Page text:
The voltage of a battery is calculated by adding up the voltages of the individual cells in the series. For example, if the cells in the diagram above have voltages of 2.3\text{ V}, 0.7\text{ V}, and 1.5\text{ V} respectively, then the overall voltage of the battery is:

\text{Battery Voltage}=2.3+0.7+1.5=4.5\text{ V}

A number of different factors will affect the voltage of an electrochemical cell. The reactivity of the different metals used as electrodes means that they will react differently with the same electrolyte. This difference in reactivity is what causes the charge difference between the electrodes. Cells that have electrodes that have a big difference in reactivity will generate a high voltage. Cells with electrodes of similar reactivity will have a lower voltage. If a cell was constructed using electrodes of the same metal there would be little to no current generated at all. 

The electrolyte used will also affect the voltage of the cell, as different ions will react with the electrodes in different ways

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Rechargeable and Non-Rechargeable Batteries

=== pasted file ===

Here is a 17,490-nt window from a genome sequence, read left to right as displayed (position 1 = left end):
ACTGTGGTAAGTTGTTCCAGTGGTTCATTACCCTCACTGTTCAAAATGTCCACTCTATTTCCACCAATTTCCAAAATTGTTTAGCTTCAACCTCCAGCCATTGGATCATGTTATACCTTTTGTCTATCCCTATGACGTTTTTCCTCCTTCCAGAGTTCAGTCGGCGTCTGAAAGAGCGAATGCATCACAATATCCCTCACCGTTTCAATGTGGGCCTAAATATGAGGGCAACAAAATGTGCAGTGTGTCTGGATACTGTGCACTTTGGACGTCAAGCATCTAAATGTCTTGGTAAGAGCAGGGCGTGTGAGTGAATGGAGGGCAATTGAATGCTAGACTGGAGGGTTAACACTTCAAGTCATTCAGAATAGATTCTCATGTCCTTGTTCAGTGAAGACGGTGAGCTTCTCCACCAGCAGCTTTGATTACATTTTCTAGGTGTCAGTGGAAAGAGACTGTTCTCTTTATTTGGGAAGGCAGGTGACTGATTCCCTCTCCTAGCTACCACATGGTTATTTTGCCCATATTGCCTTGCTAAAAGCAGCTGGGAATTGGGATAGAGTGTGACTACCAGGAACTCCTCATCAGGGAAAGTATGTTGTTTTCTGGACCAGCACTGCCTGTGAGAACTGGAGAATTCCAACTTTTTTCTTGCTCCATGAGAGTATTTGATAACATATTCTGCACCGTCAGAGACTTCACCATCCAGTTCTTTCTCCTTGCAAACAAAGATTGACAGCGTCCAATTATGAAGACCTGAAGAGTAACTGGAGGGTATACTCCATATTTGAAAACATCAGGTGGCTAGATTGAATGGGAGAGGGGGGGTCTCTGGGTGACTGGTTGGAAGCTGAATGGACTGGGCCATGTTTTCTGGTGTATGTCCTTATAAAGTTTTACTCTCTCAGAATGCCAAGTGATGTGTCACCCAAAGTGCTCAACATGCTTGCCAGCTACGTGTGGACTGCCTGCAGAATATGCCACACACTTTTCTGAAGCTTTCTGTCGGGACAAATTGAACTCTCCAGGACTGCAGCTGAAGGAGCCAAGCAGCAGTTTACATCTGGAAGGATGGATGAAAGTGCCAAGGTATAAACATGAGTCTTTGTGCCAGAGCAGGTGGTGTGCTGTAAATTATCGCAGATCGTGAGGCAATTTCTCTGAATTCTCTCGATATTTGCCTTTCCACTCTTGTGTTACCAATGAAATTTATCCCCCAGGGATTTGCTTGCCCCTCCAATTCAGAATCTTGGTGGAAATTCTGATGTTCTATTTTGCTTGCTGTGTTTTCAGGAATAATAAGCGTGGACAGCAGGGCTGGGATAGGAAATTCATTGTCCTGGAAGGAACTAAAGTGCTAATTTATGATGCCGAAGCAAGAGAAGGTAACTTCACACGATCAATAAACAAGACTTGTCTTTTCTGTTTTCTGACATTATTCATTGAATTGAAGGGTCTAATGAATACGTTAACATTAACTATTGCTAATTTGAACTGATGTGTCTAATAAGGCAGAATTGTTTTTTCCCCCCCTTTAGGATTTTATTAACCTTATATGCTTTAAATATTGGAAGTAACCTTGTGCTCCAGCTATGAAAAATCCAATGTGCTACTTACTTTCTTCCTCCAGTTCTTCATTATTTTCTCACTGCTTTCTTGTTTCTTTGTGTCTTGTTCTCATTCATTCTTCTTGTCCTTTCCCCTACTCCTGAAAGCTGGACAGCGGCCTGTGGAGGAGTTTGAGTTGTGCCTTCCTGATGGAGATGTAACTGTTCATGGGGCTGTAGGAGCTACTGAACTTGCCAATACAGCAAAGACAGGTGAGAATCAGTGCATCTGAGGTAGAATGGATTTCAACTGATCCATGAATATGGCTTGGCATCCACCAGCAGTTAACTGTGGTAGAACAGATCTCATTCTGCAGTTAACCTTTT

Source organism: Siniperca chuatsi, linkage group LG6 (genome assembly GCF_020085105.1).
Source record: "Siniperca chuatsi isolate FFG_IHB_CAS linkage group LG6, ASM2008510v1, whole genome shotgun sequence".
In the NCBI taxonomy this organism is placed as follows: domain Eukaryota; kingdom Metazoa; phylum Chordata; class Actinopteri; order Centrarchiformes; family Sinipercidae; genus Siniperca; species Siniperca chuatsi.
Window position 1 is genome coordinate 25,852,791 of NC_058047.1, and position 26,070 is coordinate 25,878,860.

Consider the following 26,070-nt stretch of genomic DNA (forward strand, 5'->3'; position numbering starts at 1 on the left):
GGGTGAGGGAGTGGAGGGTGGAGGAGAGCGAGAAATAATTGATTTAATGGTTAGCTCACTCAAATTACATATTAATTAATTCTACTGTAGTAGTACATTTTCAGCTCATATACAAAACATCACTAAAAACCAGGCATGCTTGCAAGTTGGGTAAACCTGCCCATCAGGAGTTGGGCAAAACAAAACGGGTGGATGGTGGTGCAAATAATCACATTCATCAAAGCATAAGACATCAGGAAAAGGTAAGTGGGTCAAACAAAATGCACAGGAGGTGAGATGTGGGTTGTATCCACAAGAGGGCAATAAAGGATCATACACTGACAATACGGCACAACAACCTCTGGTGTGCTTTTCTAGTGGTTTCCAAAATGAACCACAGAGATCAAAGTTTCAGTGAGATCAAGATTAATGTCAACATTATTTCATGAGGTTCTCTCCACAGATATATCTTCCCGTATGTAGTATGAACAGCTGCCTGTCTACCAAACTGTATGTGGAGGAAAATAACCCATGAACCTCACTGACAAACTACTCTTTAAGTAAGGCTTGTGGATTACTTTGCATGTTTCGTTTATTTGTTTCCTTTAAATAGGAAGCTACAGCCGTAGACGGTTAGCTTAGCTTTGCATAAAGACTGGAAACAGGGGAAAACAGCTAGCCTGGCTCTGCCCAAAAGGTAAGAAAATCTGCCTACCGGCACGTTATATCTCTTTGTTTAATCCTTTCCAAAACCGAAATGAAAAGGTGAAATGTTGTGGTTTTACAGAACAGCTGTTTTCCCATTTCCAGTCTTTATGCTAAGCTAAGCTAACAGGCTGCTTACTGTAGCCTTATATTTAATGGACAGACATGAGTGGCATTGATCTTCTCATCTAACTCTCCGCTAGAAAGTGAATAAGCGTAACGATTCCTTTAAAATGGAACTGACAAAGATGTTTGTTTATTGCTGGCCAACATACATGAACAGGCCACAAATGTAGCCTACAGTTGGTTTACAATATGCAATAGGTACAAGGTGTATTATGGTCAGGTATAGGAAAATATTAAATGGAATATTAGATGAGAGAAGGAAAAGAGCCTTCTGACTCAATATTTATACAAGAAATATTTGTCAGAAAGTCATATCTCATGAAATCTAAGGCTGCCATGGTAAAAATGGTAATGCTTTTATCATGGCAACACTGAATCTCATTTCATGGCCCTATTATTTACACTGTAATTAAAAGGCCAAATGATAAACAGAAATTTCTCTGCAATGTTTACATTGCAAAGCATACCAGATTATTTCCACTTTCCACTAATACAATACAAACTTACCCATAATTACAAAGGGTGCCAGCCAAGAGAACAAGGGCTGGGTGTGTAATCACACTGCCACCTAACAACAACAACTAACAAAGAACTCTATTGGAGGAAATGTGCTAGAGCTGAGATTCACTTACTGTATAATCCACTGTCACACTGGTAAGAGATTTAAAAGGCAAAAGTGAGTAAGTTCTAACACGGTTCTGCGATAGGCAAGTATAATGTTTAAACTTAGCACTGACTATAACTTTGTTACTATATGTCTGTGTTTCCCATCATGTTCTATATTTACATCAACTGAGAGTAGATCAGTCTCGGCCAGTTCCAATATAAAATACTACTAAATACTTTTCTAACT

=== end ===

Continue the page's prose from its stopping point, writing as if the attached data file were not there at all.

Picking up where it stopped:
Batteries constructed using electrochemical cells may be rechargeable or non-rechargeable, depending on the nature of the reactions taking place in the individual chemical cells.

In some chemical cells, the reactions that happen at the electrodes may be irreversible. This means that once the reactants of the chemical reaction are used up they cannot be recovered. The chemical reaction can only proceed in one direction. When any one of the reactants of an electrochemical cell is used up all reactions in that cell stop. At this point no more voltage is produced. When this happens to the cells of a battery, the battery stops producing electricity and needs to be replaced; it is non-rechargeable

One example of a non-rechargeable battery is the common alkaline battery, used to power things like Christmas tree decorations or remote controls.